Dense Subgraphs with Restrictions and Applications to Gene Annotation Graphs

  • Barna Saha
  • Allison Hoch
  • Samir Khuller
  • Louiqa Raschid
  • Xiao-Ning Zhang
Part of the Lecture Notes in Computer Science book series (LNCS, volume 6044)


In this paper, we focus on finding complex annotation patterns representing novel and interesting hypotheses from gene annotation data. We define a generalization of the densest subgraph problem by adding an additional distance restriction (defined by a separate metric) to the nodes of the subgraph. We show that while this generalization makes the problem NP-hard for arbitrary metrics, when the metric comes from the distance metric of a tree, or an interval graph, the problem can be solved optimally in polynomial time. We also show that the densest subgraph problem with a specified subset of vertices that have to be included in the solution can be solved optimally in polynomial time. In addition, we consider other extensions when not just one solution needs to be found, but we wish to list all subgraphs of almost maximum density as well. We apply this method to a dataset of genes and their annotations obtained from The Arabidopsis Information Resource (TAIR). A user evaluation confirms that the patterns found in the distance restricted densest subgraph for a dataset of photomorphogenesis genes are indeed validated in the literature; a control dataset validates that these are not random patterns. Interestingly, the complex annotation patterns potentially lead to new and as yet unknown hypotheses. We perform experiments to determine the properties of the dense subgraphs, as we vary parameters, including the number of genes and the distance.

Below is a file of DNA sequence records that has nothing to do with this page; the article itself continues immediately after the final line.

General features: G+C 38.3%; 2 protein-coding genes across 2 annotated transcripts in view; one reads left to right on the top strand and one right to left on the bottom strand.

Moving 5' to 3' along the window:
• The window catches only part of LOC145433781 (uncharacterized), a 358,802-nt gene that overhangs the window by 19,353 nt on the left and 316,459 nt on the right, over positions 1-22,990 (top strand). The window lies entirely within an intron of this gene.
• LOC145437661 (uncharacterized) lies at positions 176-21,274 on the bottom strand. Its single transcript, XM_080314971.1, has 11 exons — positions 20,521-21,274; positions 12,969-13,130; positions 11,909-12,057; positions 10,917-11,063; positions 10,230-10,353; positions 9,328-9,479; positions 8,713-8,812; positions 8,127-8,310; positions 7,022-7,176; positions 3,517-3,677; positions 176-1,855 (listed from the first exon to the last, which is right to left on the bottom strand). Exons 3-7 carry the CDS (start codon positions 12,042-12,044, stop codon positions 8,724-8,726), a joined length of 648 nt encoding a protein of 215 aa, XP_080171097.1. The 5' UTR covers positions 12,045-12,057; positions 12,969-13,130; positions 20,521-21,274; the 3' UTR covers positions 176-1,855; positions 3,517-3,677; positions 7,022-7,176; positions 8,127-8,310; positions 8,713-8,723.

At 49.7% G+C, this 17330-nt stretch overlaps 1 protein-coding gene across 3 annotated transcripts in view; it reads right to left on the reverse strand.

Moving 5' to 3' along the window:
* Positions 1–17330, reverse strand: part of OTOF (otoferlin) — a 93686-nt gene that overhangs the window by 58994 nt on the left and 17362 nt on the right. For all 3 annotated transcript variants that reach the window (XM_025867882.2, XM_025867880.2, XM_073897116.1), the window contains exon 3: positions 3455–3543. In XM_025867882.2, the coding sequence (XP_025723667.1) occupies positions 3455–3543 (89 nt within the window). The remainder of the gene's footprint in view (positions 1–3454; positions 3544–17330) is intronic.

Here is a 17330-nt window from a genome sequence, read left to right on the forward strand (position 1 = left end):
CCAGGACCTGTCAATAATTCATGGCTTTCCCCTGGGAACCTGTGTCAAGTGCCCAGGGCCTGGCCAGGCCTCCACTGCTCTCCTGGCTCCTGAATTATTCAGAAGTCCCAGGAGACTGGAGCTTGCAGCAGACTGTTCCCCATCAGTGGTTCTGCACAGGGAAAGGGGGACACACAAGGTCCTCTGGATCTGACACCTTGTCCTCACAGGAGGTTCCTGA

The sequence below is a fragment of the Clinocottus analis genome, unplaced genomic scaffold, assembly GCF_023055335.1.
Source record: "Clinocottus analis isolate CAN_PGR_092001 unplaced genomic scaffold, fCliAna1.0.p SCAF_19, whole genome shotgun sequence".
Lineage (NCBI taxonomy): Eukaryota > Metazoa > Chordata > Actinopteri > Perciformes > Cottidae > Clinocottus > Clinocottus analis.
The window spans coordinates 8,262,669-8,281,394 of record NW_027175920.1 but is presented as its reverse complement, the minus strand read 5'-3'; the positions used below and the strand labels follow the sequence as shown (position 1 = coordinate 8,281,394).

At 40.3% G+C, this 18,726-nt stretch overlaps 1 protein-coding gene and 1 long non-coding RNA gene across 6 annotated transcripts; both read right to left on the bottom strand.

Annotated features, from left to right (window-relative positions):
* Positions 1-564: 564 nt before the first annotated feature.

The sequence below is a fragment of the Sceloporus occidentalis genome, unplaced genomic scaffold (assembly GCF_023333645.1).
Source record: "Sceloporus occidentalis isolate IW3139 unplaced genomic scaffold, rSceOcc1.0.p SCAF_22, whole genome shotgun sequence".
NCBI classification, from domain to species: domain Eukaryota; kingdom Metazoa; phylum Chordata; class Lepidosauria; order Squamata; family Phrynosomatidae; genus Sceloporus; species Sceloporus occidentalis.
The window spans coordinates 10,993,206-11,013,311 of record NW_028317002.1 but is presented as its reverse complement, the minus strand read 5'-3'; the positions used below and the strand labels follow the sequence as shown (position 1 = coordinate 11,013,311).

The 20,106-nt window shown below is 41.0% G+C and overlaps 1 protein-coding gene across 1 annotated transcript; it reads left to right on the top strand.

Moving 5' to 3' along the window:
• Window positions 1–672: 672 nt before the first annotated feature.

Gene Ontology Polynomial Time Bipartite Graph Polynomial Time Algorithm Distance Threshold 
These keywords were added by machine and not by the authors. This process is experimental and the keywords may be updated as the learning algorithm improves.


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Copyright information

© Springer-Verlag Berlin Heidelberg 2010

Authors and Affiliations

  • Barna Saha
    • 1
  • Allison Hoch
    • 2
  • Samir Khuller
    • 3
  • Louiqa Raschid
    • 4
  • Xiao-Ning Zhang
    • 5
    • 6
  1. 1.Research supported by NSF Award CCF-0728839 Department of Computer ScienceUniversity of MarylandCollege Park
  2. 2.Research supported by NSF REU Supplement to Award CCF-0728839 Department of Computer ScienceUniversity of MarylandCollege Park
  3. 3.Research supported by NSF Award CCF-0728839 and a Google Research Award Department of Computer Science and UMIACSUniversity of MarylandCollege Park
  4. 4.Research supported by NSF Award IIS-0430915 and IIS-0960963 UMIACS and Robert H. Smith School of BusinessUniversity of MarylandCollege Park
  5. 5.Research supported by Department of BiologySt. Bonaventure UniversitySt. Bonaventure
  6. 6.Department of Cell Biology and Molecular GeneticsUniversity of MarylandCollege Park

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